When I picture King Herod, I imagine a chubby, bearded man stomping his foot and stroking his mustache, plotting how to overthrow his latest enemy: a baby soon to be born in a lowly manger.
Though I’m probably not alone in mostly remembering Herod as the threatened and tyrannical ruler responsible for the massacre of the innocents, there’s another striking biblical story about the ancient king in which he throws himself a banging birthday bash and his stepdaughter dances for the guests. Herod is so delighted by the dancing that he promises the young woman anything she wants, and is then devastated when she requests the head of John the Baptist. Though the king imprisoned him, he knows that John is a righteous and holy man, and he’s intrigued by what the guy has to say. But — and here’s the twist — he decides to behead John anyway because he doesn’t want to break his word to his stepdaughter. You read that right: He so values keeping his word that he’s willing to kill someone over it.
To say that King Herod’s decision-making system is flawed would be an understatement. Herod is hardly the exemplar of good judgment and moral living, but reflecting on his story got me thinking about the value of a promise, and specifically, about three ways I can do a better job of keeping my word.
Doing what I say I’ll do in a timely manner.
I consider myself a fairly reliable person, consistently meeting deadlines, helping friends and acquaintances out when they need a hand, and honoring the commitments that I’ve made at work. But there’s one area where I often fail to punctually follow through on doing what I’ve said I’ll do: my home life. I’ll casually tell my husband that I mean to take out the trash, call the vet, or research daycare options, but then days or weeks elapse before I take action. Because these tasks aren’t urgent and I know that I’ll eventually get to them, I justify my procrastination. But the fact is, I would never behave like this in a professional setting. No matter where I am, I need to respect the people to whom I’ve given my word and do what I’ve said I’ll do in a timely manner.
Saying what I mean, and meaning what I say.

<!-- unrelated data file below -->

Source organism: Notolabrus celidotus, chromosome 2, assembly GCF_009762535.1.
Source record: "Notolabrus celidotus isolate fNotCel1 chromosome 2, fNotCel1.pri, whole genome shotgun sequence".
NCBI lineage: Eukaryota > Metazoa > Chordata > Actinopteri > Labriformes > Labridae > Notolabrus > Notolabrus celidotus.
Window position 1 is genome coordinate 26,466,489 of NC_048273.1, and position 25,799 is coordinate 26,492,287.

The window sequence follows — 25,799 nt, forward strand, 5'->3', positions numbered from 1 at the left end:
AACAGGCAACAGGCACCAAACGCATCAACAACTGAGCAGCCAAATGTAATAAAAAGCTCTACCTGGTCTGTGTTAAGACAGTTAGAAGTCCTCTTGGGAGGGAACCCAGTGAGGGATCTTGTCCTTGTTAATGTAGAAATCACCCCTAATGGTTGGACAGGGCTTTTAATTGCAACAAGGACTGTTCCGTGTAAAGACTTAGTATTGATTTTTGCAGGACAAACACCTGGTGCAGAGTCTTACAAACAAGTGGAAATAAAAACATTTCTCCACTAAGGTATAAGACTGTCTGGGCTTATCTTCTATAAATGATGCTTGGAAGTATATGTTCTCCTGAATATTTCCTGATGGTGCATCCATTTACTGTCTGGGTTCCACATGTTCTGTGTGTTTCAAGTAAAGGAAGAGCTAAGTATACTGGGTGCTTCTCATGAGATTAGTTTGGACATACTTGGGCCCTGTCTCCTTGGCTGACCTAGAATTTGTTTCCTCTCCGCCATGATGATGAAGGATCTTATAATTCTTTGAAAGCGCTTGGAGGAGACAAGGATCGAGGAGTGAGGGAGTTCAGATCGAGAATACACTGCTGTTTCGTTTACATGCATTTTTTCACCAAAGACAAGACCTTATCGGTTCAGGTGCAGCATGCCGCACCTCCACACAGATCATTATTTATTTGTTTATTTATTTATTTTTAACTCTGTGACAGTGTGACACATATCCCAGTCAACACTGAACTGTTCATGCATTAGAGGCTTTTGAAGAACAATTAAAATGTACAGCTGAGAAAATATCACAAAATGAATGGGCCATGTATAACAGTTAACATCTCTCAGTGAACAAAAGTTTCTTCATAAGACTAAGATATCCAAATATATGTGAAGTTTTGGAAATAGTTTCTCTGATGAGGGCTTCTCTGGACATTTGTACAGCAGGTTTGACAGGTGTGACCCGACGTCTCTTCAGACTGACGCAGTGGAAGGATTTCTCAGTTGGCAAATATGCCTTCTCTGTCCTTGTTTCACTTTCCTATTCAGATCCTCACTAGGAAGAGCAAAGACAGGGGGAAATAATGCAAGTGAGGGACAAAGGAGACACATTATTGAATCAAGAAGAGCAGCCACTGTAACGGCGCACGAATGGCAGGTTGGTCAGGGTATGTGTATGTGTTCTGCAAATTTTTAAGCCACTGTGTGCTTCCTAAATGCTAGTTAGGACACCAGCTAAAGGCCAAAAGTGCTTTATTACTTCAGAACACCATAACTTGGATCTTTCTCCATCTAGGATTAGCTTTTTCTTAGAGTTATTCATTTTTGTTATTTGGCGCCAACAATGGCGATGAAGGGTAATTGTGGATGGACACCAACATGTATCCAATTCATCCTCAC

This is a big one for me: I often tell people that I will keep them in my prayers, and then forget about this commitment the moment the words have left my lips. In some ways, this broken promise is simply a failure of follow-through that can be remedied by keeping and tending to a list of the people for whom I’ve promised prayers. But I think the bigger issue is that I throw around this phrase as a panacea for all struggle without ever actually meaning to follow through. I need to really consider: Am I using this (overused) phrase because I intend to hold this person’s life and well-being in my mind and heart, or because it’s a convenient way to wrap up a conversation while also reminding a person that I care? Being honest with myself will enable me to be honest with the people in my life. If I say that I am going to pray for a person, I need to pray for them, and if I don’t intend to offer prayers, I should use words that more accurately reflect my intentions: I will be thinking of you; I will be holding you in my heart; I am here for you. Then, I need to let my words inspire action, and really be there: providing a meal, sending a card, or calling on the phone.
Thinking and speaking realistically about social commitments.
As an introvert, I have a fairly low social stamina, and most weeks I meet my ideal human-interaction-quotient simply through going to work, spending time with my husband and baby, and talking to my mom and sister on the phone.
The problem is that I have a tendency to overcommit myself, not necessarily through making specific plans, but through expressing interest in hanging out with people. For example, after becoming friendly with new acquaintances — say, at my yoga studio or library — someone inevitably suggests getting together for coffee. I find myself saying, “Yeah, definitely! I would love that!” even as I know it’s untrue. While I don’t necessarily think that the right response would be, “No way! I’m not interested in spending time with new friends,” saying that I would love to do something that I would definitely not love to do is dishonest, and it puts me in a difficult position when the person wants to firm up plans later. It would be better for me to be up-front from the beginning with a response such as “I always love seeing you at yoga, but I have to be honest with you: with my work schedule and family commitments, I’m not much for socializing these days. Let’s plan to come early to class sometime, though, and we can catch up more then.” Being careful with how I phrase responses is one way to practice keeping my word.
For King Herod, keeping his word meant beheading John the Baptist. Presuming that I’ll never be in a situation in which upholding a promise requires murder, it’s safe to say that considering ways I can do a better job of keeping my word is a worthy endeavor.